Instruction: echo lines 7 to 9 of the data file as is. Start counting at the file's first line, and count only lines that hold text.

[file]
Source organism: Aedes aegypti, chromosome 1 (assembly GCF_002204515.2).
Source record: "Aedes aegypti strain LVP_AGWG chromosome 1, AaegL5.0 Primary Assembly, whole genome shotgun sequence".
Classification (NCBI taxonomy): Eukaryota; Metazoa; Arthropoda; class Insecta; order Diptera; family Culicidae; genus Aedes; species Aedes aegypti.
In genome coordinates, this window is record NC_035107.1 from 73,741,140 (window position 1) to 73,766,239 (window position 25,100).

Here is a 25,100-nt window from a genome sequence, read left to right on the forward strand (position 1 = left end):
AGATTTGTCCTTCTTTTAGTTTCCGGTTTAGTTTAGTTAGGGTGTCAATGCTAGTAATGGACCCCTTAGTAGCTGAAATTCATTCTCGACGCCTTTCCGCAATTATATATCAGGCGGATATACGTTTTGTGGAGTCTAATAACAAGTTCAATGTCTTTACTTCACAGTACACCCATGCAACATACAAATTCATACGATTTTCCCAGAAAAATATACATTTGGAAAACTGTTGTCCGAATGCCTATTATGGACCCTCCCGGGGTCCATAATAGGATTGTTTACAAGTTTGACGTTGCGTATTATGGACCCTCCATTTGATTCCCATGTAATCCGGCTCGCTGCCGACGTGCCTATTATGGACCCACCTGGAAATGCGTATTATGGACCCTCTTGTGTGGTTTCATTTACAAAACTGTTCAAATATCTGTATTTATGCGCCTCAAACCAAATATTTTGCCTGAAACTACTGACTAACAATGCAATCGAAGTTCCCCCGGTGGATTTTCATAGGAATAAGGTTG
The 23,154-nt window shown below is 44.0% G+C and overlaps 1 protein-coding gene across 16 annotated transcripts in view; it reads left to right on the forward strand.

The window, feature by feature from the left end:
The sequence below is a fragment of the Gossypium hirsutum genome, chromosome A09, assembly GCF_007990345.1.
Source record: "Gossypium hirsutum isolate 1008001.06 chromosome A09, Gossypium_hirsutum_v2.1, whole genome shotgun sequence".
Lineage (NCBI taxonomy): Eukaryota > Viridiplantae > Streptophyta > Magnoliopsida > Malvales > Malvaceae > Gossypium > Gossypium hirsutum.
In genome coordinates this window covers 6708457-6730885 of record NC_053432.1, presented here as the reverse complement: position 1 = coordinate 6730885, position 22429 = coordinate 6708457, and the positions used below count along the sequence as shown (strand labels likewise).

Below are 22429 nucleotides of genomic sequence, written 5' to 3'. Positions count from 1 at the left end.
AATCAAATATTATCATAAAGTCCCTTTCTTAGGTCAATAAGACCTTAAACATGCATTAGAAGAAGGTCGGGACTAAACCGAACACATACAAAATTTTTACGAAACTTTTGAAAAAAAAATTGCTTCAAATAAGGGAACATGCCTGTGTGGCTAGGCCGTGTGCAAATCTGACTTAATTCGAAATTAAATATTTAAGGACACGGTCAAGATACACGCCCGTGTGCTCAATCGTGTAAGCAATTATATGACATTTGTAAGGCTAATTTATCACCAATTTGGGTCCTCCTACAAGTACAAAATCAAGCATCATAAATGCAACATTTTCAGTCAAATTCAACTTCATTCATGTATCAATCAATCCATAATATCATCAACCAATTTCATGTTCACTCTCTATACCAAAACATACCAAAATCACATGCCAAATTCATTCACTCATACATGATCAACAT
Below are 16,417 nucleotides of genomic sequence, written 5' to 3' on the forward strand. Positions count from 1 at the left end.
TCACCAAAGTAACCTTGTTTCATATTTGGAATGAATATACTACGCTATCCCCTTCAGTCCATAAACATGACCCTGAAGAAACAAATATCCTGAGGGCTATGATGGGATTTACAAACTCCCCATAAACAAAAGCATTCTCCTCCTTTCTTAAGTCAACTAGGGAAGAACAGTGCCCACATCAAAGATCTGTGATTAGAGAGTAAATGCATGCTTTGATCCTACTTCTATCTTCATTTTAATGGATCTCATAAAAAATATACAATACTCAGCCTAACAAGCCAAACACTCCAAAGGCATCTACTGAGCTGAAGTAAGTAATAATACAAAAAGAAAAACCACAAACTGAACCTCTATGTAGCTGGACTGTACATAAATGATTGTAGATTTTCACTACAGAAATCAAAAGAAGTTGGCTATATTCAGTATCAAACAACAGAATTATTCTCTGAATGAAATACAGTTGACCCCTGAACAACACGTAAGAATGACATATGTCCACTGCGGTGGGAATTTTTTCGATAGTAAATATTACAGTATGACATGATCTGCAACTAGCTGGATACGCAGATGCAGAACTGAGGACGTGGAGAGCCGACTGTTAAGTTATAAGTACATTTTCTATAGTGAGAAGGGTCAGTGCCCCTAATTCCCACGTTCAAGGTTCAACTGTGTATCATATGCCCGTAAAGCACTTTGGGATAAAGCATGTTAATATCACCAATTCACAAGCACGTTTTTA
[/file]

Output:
The 23,154-nt window shown below is 44.0% G+C and overlaps 1 protein-coding gene across 16 annotated transcripts in view; it reads left to right on the forward strand.

The window, feature by feature from the left end:
The sequence below is a fragment of the Gossypium hirsutum genome, chromosome A09, assembly GCF_007990345.1.